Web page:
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Four Confederate monuments have been removed by the University of Texas overnight in the wake of violent clashes in Charlottesville earlier this month.

A statue of General Robert E. Lee was among those taken down from the Austin campus on August 21.

Monuments to Confederate figures are symbols of “modern white supremacy and neo-Nazism”, the college said.

Heather Heyer’s death at a far-right rally in Charlottesville has reignited debate over America’s racial legacy.

University of Texas at Austin President Greg Fenves said on August 20: “Last week, the horrific displays of hatred at the University of Virginia and in Charlottesville shocked and saddened the nation.

“These events make it clear, now more than ever, that Confederate monuments have become symbols of modern white supremacy and neo-Nazism.”

Image source Wikimedia

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As well Gen Robert E. Lee, who was military commander during the 1861-1865 American Civil War, a statue of another rebel general, Albert Sidney Johnston, and of Confederate postmaster John H. Reagan were taken down.

They were moved to a centre for American history on campus.

A statue of Texas Governor James Stephen Hogg, who served from 1891 to 1895, was also removed and will be considered for re-installation at another site.

“The University of Texas at Austin has a duty to preserve and study history,” Greg Fenves continued.

“But our duty also compels us to acknowledge that those parts of our history that run counter to the university’s core values, the values of our state and the enduring values of our nation do not belong on pedestals in the heart of the Forty Acres.”

The university removed a statue of Confederate President Jefferson Davis from its campus in 2015 following a mass shooting at a church in Charleston, South Carolina.

Greg Fenves added that he spoke with members of faculty, students and alumni following the deadly demonstrations in Virginia.

Dozens of schools and local governments have begun removing statues dedicated to the Confederacy, which was a pro-slavery rebellion against the federal government.

It follows violent clashes at a march on August 12 in Charlottesville, Virginia, where white supremacists and neo-Nazis protested against the removal of a monument of General Lee.

Last week, four Confederate-era statues were taken down in Baltimore, Maryland, while the governors of Virginia and North Carolina have ordered the removal of similar monuments in their states.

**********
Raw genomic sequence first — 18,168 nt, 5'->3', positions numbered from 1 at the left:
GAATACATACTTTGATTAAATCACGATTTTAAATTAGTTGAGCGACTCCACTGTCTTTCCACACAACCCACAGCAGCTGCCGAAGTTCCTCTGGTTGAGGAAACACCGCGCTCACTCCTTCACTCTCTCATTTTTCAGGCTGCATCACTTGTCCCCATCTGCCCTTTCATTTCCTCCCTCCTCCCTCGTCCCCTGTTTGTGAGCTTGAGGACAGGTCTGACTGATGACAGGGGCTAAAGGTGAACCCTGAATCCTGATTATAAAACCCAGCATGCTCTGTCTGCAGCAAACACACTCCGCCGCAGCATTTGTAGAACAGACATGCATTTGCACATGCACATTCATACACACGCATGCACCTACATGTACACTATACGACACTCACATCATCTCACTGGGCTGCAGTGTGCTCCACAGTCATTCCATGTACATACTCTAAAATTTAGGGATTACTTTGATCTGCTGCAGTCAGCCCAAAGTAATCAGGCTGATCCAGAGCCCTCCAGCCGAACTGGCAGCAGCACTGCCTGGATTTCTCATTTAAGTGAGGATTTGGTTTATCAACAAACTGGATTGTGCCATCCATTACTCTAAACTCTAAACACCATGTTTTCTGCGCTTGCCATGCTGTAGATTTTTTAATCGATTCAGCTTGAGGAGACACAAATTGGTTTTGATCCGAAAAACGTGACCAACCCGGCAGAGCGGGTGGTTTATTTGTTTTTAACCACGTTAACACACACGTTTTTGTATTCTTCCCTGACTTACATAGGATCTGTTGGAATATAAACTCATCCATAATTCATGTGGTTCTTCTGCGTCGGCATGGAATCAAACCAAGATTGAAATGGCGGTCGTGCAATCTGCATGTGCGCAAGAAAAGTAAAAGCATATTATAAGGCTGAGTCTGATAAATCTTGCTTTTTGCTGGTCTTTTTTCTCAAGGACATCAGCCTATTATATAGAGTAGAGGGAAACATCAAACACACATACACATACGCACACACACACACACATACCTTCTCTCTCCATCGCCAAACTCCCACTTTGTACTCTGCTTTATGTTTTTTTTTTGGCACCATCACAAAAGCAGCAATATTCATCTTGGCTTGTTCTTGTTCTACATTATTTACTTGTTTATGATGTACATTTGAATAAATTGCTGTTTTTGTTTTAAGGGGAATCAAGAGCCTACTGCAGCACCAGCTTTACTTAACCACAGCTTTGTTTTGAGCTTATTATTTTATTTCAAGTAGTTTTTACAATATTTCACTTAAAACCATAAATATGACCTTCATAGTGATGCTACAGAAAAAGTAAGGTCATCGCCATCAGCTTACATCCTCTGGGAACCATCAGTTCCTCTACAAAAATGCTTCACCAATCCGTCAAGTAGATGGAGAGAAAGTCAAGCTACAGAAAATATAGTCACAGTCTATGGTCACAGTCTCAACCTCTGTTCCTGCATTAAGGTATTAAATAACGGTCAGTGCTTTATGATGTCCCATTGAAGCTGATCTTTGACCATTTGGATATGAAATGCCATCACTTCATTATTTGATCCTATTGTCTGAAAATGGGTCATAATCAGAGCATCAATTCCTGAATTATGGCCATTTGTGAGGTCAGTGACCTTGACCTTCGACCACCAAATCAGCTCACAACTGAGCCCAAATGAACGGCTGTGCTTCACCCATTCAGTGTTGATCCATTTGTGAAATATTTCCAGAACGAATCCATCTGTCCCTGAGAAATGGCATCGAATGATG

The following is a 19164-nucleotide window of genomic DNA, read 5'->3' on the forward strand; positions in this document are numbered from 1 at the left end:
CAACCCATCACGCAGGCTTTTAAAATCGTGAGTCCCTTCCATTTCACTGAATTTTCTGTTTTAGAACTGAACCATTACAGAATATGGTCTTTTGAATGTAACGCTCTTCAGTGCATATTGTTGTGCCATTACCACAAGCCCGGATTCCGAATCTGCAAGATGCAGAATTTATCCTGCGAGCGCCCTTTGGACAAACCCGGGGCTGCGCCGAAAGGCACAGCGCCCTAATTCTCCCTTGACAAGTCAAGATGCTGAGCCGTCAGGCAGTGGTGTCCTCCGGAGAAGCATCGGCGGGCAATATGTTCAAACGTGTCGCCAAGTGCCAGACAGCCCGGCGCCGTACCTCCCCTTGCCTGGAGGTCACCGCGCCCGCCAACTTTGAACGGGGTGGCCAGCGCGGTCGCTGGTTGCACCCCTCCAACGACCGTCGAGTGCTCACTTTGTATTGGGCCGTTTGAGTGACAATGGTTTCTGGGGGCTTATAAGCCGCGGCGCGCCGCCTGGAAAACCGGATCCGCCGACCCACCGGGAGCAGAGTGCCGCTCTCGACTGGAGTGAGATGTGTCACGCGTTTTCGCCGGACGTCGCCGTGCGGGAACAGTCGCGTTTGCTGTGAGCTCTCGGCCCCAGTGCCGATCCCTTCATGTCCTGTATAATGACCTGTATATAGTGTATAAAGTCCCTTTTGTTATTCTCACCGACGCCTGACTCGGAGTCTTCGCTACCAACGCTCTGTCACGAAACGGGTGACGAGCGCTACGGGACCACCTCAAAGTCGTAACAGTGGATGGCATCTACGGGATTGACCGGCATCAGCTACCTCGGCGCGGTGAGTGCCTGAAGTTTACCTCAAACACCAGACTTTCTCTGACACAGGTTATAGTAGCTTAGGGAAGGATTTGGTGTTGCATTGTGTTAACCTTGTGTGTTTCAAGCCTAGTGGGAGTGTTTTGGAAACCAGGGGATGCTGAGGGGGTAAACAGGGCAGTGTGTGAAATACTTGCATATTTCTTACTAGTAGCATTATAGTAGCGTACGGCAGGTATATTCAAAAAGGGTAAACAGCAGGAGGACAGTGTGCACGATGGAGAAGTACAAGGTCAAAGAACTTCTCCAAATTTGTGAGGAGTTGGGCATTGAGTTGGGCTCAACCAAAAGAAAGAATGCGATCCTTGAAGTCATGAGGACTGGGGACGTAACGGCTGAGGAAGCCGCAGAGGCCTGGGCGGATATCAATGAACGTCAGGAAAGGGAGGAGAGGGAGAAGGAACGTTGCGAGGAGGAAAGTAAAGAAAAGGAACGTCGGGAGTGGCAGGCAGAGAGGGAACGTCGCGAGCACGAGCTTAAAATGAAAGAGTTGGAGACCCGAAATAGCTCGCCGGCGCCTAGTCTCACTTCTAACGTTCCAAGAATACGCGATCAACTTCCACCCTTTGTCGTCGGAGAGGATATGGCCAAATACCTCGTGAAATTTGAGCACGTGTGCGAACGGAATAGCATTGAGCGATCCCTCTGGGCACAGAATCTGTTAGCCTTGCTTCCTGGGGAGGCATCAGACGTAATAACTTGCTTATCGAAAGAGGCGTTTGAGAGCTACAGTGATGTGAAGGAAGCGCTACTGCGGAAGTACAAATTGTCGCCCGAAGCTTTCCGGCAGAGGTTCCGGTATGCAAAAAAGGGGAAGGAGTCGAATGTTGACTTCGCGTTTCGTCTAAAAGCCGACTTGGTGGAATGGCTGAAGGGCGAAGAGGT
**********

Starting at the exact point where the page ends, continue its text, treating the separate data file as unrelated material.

Recent removals of Confederate statues has sparked backlash among an outspoken group of Americans who view the statues as symbols of US history and southern culture.

President Donald Trump weighed in on the debate on August 17, tweeting that controversial monuments are “beautiful”, adding that they would be “greatly missed” from US cities.


A new Ebola drug has cured monkeys infected with the virus, US researchers announced.

Experimental drug TKM-Ebola-Guinea targets the Makona strain of the virus, which caused the current deadly outbreak in West Africa.

All three monkeys receiving the treatment were healthy when the trial ended after 28 days.

Three untreated monkeys died within nine days.

However, scientists cautioned that the drug’s efficacy has not been proven in humans.

Currently there are no treatments or vaccines for Ebola that have been proven to work in humans.Ebola drug cures monkeys

Thomas Geisbert from University of Texas, who was the senior author of the study published in the journal Nature, said: “This is the first study to show post-exposure protection… against the new Makona outbreak strain of Ebola-Zaire virus.”

Results from human trials with TKM-Ebola-Guinea are expected in the second half of this year.

Thomas Geisbert said the drug, produced by Tekmira Pharmaceuticals, could be adapted to target any strain of Ebola and could be manufactured in as little as eight weeks.

TKM-Ebola-Guinea works by blocking particular genes, which stops the virus replicating.

The two-month production time compares with the several months needed to make ZMapp – another experimental drug, which cured monkeys with a different strain of Ebola than the one in the current outbreak.

Since March 2014, more than 10,602 people have been reported as having died from the disease in six countries – Liberia, Guinea, Sierra Leone, Nigeria, the US and Mali.

The total number of reported Ebola cases is more than 25,556.


University of Texas in Austin has acquired the personal archive of Colombian Nobel Prize-winning author Gabriel Garcia Marquez, including manuscripts for 10 of his books.

Colombian Culture Minister Mariana Garces said it was a loss for Colombia, but the author’s family said the government had not approached them.

Gabriel Garcia Marquez, who died in April at the age of 87, was born in Colombia but did much of his writing in Mexico.

The archive spans more than 50 years and includes letters between Gabriel Garcia Marquez and writers such as Graham Greene, Gunter Grass and Carlos Fuentes.

There is also material related to Gabriel Garcia Marquez’s political work and his close friendship with Fidel Castro.

Among the manuscripts is the original One Hundred Years of Solitude, perhaps Garcia Gabriel Marquez’s most famous book.

The collection will be placed in the University of Texas’s research library, the Harry Ransom Center.

University of Texas president Bill Powers said: “The University of Texas at Austin with expertise in both Latin America and the preservation and study of the writing process, is the natural home for this very important collection.”